Of Pit Stops and Turning 25

Airports, according to a rom-com movie I’ve watched a few years back, are the world’s most romantic places. These are where epiphanies happen, where we realize what we feel for someone, for something.

I always want the things I do not have. I long for the time that has passed and ached for the future that is still on its way.




“I want the time I have.” (photo by Zandra Mae Estallo)

Every motivating article and every self-help book I’ve browsed, every speech on TEDTalks, and every person I’ve talked to told me that my early 20s will be spent on figuring life out, should be spent in being uncertain. I’ve always found indecisiveness to be off-putting, so when I had my personal encounter with it, I didn’t know what to do.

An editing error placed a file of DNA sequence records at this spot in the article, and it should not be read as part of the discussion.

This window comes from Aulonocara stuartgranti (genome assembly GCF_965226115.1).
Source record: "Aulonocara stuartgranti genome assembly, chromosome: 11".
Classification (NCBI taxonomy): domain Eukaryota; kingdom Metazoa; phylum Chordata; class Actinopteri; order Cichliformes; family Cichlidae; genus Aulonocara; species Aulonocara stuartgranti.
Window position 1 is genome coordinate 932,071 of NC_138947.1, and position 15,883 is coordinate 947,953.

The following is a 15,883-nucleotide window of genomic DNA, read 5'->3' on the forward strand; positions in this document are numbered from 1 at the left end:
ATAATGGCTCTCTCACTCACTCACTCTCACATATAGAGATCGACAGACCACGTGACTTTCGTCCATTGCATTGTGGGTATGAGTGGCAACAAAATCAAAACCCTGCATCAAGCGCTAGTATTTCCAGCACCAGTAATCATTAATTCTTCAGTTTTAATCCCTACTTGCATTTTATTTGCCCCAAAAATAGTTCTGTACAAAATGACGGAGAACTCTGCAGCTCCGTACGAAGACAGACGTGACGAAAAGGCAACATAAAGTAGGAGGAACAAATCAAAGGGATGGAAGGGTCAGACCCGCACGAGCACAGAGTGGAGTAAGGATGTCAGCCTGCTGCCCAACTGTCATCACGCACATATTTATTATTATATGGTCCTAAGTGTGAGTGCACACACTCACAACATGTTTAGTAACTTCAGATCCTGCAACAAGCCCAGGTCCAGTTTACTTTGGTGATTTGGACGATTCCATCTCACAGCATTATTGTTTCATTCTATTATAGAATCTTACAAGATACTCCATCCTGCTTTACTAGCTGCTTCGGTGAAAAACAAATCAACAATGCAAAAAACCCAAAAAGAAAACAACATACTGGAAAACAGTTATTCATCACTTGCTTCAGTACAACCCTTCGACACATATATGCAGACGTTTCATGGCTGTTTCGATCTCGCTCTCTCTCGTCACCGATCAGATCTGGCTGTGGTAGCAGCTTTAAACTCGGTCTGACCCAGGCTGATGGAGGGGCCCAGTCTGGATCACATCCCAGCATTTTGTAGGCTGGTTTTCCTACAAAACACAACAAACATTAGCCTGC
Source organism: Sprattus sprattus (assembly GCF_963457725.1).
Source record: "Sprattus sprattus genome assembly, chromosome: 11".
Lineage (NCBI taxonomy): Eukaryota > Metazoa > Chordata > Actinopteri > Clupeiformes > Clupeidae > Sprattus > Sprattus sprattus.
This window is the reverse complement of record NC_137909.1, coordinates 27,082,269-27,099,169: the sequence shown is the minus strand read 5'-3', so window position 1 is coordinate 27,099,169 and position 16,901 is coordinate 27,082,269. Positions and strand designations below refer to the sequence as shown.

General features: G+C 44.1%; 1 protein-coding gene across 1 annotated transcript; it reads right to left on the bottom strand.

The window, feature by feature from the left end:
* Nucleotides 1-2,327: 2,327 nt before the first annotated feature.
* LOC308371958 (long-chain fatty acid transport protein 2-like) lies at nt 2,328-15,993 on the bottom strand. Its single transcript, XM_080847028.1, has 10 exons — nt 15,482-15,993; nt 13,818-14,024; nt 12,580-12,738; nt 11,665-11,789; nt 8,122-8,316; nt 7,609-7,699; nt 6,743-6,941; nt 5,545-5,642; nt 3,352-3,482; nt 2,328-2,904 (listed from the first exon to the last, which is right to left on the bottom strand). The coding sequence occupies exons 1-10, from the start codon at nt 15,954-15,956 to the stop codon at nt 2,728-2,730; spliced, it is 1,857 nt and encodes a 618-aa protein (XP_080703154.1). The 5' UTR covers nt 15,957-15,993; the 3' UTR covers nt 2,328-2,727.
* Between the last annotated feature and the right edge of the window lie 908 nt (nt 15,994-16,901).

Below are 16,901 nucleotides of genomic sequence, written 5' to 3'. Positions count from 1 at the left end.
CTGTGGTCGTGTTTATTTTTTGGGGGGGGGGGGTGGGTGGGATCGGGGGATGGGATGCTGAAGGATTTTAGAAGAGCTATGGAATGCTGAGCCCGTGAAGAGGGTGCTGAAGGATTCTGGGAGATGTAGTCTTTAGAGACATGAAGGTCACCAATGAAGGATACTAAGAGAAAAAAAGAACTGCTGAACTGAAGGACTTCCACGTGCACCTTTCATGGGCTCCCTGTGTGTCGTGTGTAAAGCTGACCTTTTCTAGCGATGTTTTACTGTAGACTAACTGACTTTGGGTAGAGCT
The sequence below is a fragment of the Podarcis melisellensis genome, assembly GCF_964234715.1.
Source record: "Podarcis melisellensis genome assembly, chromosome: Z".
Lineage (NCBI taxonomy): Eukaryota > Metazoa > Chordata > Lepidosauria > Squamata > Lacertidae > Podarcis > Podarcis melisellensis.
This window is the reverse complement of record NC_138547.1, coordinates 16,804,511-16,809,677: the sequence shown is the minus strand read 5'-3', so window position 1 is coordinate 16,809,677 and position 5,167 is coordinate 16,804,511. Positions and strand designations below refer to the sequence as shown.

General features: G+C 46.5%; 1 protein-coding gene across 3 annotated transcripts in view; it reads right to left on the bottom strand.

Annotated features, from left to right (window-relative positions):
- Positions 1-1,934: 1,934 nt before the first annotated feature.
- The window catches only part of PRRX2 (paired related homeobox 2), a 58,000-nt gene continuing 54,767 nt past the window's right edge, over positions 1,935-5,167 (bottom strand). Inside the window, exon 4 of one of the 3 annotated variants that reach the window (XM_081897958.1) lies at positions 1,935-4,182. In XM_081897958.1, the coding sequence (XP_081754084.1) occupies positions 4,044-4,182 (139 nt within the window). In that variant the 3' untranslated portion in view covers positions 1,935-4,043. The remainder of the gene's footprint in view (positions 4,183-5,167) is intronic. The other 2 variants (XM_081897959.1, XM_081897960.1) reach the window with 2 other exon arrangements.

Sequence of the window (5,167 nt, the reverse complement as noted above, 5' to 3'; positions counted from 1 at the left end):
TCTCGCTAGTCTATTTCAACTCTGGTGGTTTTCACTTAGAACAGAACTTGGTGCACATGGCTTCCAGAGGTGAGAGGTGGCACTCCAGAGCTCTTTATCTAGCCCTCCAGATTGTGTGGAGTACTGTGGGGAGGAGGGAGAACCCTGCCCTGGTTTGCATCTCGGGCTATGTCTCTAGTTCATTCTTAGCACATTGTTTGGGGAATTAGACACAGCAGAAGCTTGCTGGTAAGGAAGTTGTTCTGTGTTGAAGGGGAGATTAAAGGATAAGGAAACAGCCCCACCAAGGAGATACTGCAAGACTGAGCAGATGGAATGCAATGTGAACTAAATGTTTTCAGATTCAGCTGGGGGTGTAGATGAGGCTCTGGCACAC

Perhaps that was why I found myself at two in the afternoon lugging a wheeled bag through one of Ninoy Aquino International Airport’s terminals, I was looking for something to take me out of the rut I was in the past years.

I was on my way to see life unfold in the Land of the Rising Sun.

In the 17 days that I immersed myself in Japanese culture, I learned about humility, kindness, and staying in the present—the third is the one I treasure most. Realizations about how beautiful the world is came in the forms of temples and shrines, adorable children, falling autumn leaves, stunning mountains, and new friends.

That trip to Japan taught me that I shouldn’t be afraid of taking risks. I shouldn’t be afraid of putting my heart out there because at the end of the day, I’ll only regret not doing the things I could have done.

I’ve written this essay two years ago.

My life did not magically fix itself in spite of me going to places unknown. That is the beauty of pit stops and life. There is never a guarantee.

If there is something I’ve learned in a quarter of a century it is that I have to want the time I have.

 

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